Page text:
Most hummingbirds in America and Canada spend the winter in Mexico or South America before migrating to their breeding ground in southern U.S. as early as February or the first week of March. Some South American hummingbird species also travel north to the tropics during the southern winter.
Hummingbirds that live in the tropics very seldom migrate because there are few shortages and cold winters to avoid. Some species in Alaska, such as the Rufous hummingbird, travel a minimum of 2,700 miles from its nesting range on the northern edge of Alaska to its wintering range in the northern edge of Mexico. Other hummingbirds that are not physically able to migrate can overwinter in a specific place, especially if there are still hummingbird feeders around.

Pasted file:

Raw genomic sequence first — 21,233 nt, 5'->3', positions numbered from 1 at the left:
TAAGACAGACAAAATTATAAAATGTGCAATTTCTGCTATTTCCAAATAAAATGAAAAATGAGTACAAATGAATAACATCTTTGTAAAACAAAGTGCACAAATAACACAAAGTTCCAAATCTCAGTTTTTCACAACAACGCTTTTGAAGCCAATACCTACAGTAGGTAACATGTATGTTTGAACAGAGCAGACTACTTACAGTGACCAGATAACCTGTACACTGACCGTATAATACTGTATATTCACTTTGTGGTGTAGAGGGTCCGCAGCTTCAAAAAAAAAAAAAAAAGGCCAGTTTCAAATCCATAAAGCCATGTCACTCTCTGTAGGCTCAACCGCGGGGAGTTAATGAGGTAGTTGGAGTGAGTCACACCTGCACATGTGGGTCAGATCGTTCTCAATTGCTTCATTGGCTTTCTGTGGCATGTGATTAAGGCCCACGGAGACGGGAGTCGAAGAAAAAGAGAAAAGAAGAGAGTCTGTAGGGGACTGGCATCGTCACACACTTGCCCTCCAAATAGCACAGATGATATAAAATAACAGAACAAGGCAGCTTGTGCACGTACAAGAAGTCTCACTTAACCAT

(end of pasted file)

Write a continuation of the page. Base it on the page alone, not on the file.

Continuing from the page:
Although hummingbirds eat nectar, they are also insectivorous and feed on insects to obtain nutrients, such as protein and certain vitamins and minerals. This is one reason why some species of hummingbirds migrate during the winter, as insects are no longer readily available in parts of North America. Hummingbirds are attracted to red, orange and bright pink flowers.